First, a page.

SCAPE is a newly funded Horizon Europe project that stands for “Switching-Cell-Array-based Power Electronics conversion for future electric vehicles“. The kick-off meeting is held in Barcelona on 7-8th of July 2022.
In power electronics, the traditional design approach of power converters involves a range of power semiconductor devices with different ratings, optimized to operate at different conditions, where different suitable ancillary circuitry and power circuit topologies are also required. This dispersion in power devices and circuits leads to significant engineering efforts, the inability to take full advantage from scale economies to reduce costs, and the inability to concentrate efforts to improve performance. In the electric vehicle (EV) market, this is translated to a lack of standardization on the EV power conversion system designs across the different models and types of vehicles available, meaning that nowadays EV OEMs invest billions of euros to develop their own solutions. SCAPE aims at achieving three main objectives:
- Propose a standardisable, modular, and scalable approach, based on multilevel technology, for the design of the EV power conversion systems
- Develop highly-compact and integrated building-block implementation.
- Propose intelligent modulation and control strategies, online diagnosis, and digital twin for predictive maintenance with machine learning.
Reaching these objectives will enable reducing the cost of the EV power electronics thanks to scale economies, improving its performance features (reliability, efficiency, power density, etc.), and enabling advanced functionalities. This will allow satisfying the user’s needs, increase the acceptance and affordability of zero-emission vehicles, reduce green-house gasses emission, and enable a full-market penetration of the EV. Having this approach adopted by EU automotive manufacturers will allow creating a cost-efficient production chain in the EU based on economies of scale and advanced integration technologies, as a competitive advantage against other manufacturers.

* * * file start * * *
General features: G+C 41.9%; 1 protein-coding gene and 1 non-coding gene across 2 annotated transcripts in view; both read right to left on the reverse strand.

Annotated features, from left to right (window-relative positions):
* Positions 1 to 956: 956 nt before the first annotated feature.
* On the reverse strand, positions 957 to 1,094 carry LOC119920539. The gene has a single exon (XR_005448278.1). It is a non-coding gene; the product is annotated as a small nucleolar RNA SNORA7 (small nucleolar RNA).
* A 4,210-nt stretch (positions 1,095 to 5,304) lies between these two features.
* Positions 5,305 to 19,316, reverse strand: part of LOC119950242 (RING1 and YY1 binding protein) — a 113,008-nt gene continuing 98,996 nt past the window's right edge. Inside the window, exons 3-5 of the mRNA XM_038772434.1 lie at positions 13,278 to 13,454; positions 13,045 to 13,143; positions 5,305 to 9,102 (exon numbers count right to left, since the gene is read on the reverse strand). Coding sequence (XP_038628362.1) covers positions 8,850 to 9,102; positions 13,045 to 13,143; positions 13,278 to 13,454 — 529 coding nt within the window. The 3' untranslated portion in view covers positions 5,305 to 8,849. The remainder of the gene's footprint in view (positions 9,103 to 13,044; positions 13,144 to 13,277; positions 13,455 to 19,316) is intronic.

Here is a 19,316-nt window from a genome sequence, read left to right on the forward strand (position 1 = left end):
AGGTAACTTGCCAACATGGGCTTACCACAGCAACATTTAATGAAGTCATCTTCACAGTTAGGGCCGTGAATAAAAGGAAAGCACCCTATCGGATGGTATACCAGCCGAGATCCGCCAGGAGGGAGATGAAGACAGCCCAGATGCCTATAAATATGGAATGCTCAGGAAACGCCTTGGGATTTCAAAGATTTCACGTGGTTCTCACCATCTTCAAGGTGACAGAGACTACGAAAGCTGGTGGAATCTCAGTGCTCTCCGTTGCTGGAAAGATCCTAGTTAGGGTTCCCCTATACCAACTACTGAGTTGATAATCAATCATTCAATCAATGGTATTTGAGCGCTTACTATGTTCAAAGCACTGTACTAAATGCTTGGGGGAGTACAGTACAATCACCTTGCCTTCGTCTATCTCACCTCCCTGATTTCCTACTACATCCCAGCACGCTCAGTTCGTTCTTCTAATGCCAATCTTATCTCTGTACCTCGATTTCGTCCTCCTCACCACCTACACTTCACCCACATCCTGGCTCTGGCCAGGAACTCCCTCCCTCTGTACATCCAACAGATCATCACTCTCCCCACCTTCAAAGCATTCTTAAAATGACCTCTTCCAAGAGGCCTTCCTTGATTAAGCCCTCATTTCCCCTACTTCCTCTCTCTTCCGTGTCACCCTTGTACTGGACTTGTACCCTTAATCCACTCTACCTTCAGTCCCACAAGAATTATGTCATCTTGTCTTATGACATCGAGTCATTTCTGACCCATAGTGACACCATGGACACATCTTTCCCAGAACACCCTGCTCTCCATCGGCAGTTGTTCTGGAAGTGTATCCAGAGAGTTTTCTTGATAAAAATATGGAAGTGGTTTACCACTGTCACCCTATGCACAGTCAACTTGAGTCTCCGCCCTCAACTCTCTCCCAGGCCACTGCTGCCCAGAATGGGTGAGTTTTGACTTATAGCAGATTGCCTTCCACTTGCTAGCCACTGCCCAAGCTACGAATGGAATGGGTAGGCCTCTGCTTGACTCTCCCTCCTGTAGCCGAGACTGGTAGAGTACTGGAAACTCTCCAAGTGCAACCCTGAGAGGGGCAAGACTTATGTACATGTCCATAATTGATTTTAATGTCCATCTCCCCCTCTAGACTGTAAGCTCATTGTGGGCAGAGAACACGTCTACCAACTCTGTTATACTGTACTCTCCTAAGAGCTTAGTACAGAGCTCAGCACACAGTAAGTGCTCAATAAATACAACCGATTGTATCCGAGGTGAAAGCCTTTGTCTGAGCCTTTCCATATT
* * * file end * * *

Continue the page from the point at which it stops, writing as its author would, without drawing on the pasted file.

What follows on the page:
The project has a total budget of 6 M€ and will run for 4 years. The consortium is formed by 9 European partners including IREC (leader), CSIC, UPC, University of Modena, AVL, Tekne, Deep Concept, Bax & Company and ISINNOVA. The coordinator of the project is Àlber Filbà, researcher in the Power Systems group at IREC.
The role of IREC in this project is the development of advanced Digital Twins of the EV power converters, battery and motor to assess the lifetime of these components in real time. IREC will also develop and experimentally validate a preliminary version of the power converter prototypes and control algorithms.
Funded by the European Union. Views and opinions expressed are however those of the author(s) only and do not necessarily reflect those of the European Union. Neither the European Union nor the granting authority can be held responsible for them.